Flour: I chose a combination of almond flour and gluten-free oat flour. I have been baking more and more with oat flour as I love the heartier texture and nutrition it provides. It also personally agrees with me, and lends more fiber than other flours, which is a win in my book. In previous carrot cake recipes, I have used other gluten-free and grain-free flours, such as brown rice, white rice, quinoa, and chickpea flour. I think any of those would work in this recipe. If you are looking for a grain-free version, you could try the following flour ratio: 2 1/2 cups almond flour, 1/4 cup coconut flour, 1/4 cup tapioca starch. I haven’t personally tested it this way, so don’t quote me on that.

Sweetener: As mentioned above, up until very recently, I have been primarily baking with coconut sugar, coconut nectar, maple syrup, and some monk fruit. Over the past year, I have dabbled in lower-sugar and sugar-free baking. This recipe is a prime example, and uses a combination of granulated monk fruit and allulose. My tastebuds have evolved enough where I prefer baked goods that aren’t overly sweet, but if your taste buds still need some training wheels, perhaps use 1/2 cups monk fruit or allulose, and then 1/2 cup coconut sugar or another granulated sweetener of choice. You can also substitute with 1 cup of coconut sugar.

Fat: I love how this recipe is oil-free. I have found that not many recipes need oil, especially when baking with eggs. Almond milk (or another dairy-free milk) with a fruit or veggie puree (like in this carrot cake recipe) serves the purpose. I will often use coconut oil in gluten-free and vegan recipes (with absence of eggs) in order to provide moisture and a little binding, but since this recipe does use eggs, the combination of almond milk and applesauce works just as well.

Tips for making this healthy carrot cake

My number one tip for baking any recipe, is to set your mis-en-place. This is just a fancy French term for measuring and laying out all of your ingredients before you start. Grating the carrots is the most laborious part of the process, but once you complete that part, the cake comes together easily. Begin by mixing all of the dry ingredients in a large bowl, before whisking together the wet ingredients. Then you pour, beat, add the carrots and chopped nuts, and beat again. After all of that, it will simply take some patience while you wait for the batter to rest (don’t skip this step), and your cake to bake and cool. The cake should be completely cooled before you frost. That takes about an hour, two to be safe.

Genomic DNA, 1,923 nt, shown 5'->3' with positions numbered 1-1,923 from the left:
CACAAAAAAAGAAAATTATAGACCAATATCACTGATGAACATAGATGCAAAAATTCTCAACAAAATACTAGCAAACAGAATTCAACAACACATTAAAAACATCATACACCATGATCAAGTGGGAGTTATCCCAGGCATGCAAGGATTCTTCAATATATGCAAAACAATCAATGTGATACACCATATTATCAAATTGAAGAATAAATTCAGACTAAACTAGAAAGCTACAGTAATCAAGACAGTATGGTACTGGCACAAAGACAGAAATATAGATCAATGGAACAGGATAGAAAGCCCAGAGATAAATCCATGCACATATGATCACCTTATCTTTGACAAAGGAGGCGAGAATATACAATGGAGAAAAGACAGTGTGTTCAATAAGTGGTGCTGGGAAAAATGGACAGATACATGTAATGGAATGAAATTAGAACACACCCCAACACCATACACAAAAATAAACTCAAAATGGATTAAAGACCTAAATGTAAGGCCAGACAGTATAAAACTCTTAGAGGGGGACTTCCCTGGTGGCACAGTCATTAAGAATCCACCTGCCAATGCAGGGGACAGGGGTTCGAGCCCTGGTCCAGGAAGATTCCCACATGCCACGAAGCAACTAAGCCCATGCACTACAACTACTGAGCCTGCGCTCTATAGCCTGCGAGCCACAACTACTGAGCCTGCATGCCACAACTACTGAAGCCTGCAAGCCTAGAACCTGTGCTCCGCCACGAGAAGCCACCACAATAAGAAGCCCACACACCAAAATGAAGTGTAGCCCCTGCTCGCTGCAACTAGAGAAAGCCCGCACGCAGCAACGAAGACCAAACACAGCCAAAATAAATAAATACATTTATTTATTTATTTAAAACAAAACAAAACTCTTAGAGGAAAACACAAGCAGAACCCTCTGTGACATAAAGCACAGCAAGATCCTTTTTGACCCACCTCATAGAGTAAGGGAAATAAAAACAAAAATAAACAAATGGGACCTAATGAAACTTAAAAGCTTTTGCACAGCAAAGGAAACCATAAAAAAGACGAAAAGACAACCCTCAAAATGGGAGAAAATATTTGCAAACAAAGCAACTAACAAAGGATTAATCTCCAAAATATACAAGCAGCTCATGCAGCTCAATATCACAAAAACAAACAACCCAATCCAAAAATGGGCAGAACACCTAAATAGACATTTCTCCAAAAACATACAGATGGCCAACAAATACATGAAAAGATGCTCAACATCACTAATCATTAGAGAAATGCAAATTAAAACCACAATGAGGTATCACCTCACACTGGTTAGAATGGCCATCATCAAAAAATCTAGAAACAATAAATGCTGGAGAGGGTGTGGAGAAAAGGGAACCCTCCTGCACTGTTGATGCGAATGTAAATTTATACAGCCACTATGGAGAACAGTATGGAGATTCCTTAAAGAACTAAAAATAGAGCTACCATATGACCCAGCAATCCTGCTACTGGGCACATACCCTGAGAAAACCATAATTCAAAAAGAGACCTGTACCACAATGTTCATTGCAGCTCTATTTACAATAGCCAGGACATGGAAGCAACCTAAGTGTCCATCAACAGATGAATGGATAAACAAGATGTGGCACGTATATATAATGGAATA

Planning and prep

Because you have to grate a few carrots, allot about 20 minutes to prepare. When you set out all of your ingredients ahead of time, it might even take less than 20 minutes. Waiting for the cakes to completely cool before frosting is probably what you will need to plan for the most. Know that this cake can be baked and enjoyed in the same day; depending on what you have going on that day, when you start baking mid-morning or early afternoon, you will be eating it by dinner time. If this cake is for a brunch or shower, I suggest baking it the day before, storing it in a cake keeper overnight. Don’t refrigerate it overnight, as the frosting will harden and not be as enjoyable in my opinion.